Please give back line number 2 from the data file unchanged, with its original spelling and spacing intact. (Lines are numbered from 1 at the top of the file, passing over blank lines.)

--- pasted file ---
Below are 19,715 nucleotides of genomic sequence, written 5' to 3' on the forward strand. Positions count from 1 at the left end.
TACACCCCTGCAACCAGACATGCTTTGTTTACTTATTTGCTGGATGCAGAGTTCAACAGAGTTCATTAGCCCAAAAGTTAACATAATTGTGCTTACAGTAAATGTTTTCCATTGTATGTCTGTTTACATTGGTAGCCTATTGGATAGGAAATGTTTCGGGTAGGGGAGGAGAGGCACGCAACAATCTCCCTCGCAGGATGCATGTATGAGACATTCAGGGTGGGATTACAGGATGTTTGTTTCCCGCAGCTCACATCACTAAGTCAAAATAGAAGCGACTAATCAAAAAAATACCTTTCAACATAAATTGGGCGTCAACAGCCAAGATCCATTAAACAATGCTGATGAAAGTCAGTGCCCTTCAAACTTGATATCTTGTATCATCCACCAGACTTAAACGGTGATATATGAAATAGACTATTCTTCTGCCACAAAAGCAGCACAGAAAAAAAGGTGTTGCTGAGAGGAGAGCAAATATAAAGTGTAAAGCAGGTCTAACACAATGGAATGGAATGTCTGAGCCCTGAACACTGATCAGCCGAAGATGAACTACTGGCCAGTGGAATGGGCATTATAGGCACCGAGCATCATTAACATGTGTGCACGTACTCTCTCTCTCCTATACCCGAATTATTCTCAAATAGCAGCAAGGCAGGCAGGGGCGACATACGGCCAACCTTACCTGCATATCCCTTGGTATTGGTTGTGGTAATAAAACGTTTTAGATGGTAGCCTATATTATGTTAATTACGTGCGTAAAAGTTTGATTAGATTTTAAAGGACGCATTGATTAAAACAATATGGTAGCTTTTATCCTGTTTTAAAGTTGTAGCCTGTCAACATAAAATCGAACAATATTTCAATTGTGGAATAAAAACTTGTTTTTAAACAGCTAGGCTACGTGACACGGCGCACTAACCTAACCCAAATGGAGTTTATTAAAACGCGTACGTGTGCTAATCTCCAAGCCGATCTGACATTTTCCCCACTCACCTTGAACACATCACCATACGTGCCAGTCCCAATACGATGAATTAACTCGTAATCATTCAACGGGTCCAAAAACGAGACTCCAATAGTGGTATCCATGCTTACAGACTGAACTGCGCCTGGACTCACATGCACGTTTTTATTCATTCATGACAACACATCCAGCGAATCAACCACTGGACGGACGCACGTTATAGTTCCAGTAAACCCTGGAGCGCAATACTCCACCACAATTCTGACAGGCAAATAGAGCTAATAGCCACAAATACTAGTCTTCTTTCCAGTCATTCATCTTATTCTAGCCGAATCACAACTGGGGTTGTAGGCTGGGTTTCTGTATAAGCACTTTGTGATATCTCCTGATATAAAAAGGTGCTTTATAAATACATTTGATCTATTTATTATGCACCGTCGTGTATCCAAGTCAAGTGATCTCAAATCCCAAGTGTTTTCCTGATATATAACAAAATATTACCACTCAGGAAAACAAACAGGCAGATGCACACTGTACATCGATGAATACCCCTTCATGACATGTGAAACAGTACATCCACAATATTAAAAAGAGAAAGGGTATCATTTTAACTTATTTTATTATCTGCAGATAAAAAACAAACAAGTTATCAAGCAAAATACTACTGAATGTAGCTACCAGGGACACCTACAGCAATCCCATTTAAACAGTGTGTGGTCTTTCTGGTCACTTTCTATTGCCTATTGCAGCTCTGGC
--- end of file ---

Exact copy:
TACACCCCTGCAACCAGACATGCTTTGTTTACTTATTTGCTGGATGCAGAGTTCAACAGAGTTCATTAGCCCAAAAGTTAACATAATTGTGCTTACAGTAAATGTTTTCCATTGTATGTCTGTTTACATTGGTAGCCTATTGGATAGGAAATGTTTCGGGTAGGGGAGGAGAGGCACGCAACAATCTCCCTCGCAGGATGCATGTATGAGACATTCAGGGTGGGATTACAGGATGTTTGTTTCCCGCAGCTCACATCACTAAGTCAAAATAGAAGCGACTAATCAAAAAAATACCTTTCAACATAAATTGGGCGTCAACAGCCAAGATCCATTAAACAATGCTGATGAAAGTCAGTGCCCTTCAAACTTGATATCTTGTATCATCCACCAGACTTAAACGGTGATATATGAAATAGACTATTCTTCTGCCACAAAAGCAGCACAGAAAAAAAGGTGTTGCTGAGAGGAGAGCAAATATAAAGTGTAAAGCAGGTCTAACACAATGGAATGGAATGTCTGAGCCCTGAACACTGATCAGCCGAAGATGAACTACTGGCCAGTGGAATGGGCATTATAGGCACCGAGCATCATTAACATGTGTGCACGTACTCTCTCTCTCCTATACCCGAATTATTCTCAAATAGCAGCAAGGCAGGCAGGGGCGACATACGGCCAACCTTACCTGCATATCCCTTGGTATTGGTTGTGGTAATAAAACGTTTTAGATGGTAGCCTATATTATGTTAATTACGTGCGTAAAAGTTTGATTAGATTTTAAAGGACGCATTGATTAAAACAATATGGTAGCTTTTATCCTGTTTTAAAGTTGTAGCCTGTCAACATAAAATCGAACAATATTTCAATTGTGGAATAAAAACTTGTTTTTAAACAGCTAGGCTACGTGACACGGCGCACTAACCTAACCCAAATGGAGTTTATTAAAACGCGTACGTGTGCTAATCTCCAAGCCGATCTGACATTTTCCCCACTCACCTTGAACACATCACCATACGTGCCAGTCCCAATACGATGAATTAACTCGTAATCATTCAACGGGTCCAAAAACGAGACTCCAATAGTGGTATCCATGCTTACAGACTGAACTGCGCCTGGACTCACATGCACGTTTTTATTCATTCATGACAACACATCCAGCGAATCAACCACTGGACGGACGCACGTTATAGTTCCAGTAAACCCTGGAGCGCAATACTCCACCACAATTCTGACAGGCAAATAGAGCTAATAGCCACAAATACTAGTCTTCTTTCCAGTCATTCATCTTATTCTAGCCGAATCACAACTGGGGTTGTAGGCTGGGTTTCTGTATAAGCACTTTGTGATATCTCCTGATATAAAAAGGTGCTTTATAAATACATTTGATCTATTTATTATGCACCGTCGTGTATCCAAGTCAAGTGATCTCAAATCCCAAGTGTTTTCCTGATATATAACAAAATATTACCACTCAGGAAAACAAACAGGCAGATGCACACTGTACATCGATGAATACCCCTTCATGACATGTGAAACAGTACATCCACAATATTAAAAAGAGAAAGGGTATCATTTTAACTTATTTTATTATCTGCAGATAAAAAACAAACAAGTTATCAAGCAAAATACTACTGAATGTAGCTACCAGGGACACCTACAGCAATCCCATTTAAACAGTGTGTGGTCTTTCTGGTCACTTTCTATTGCCTATTGCAGCTCTGGC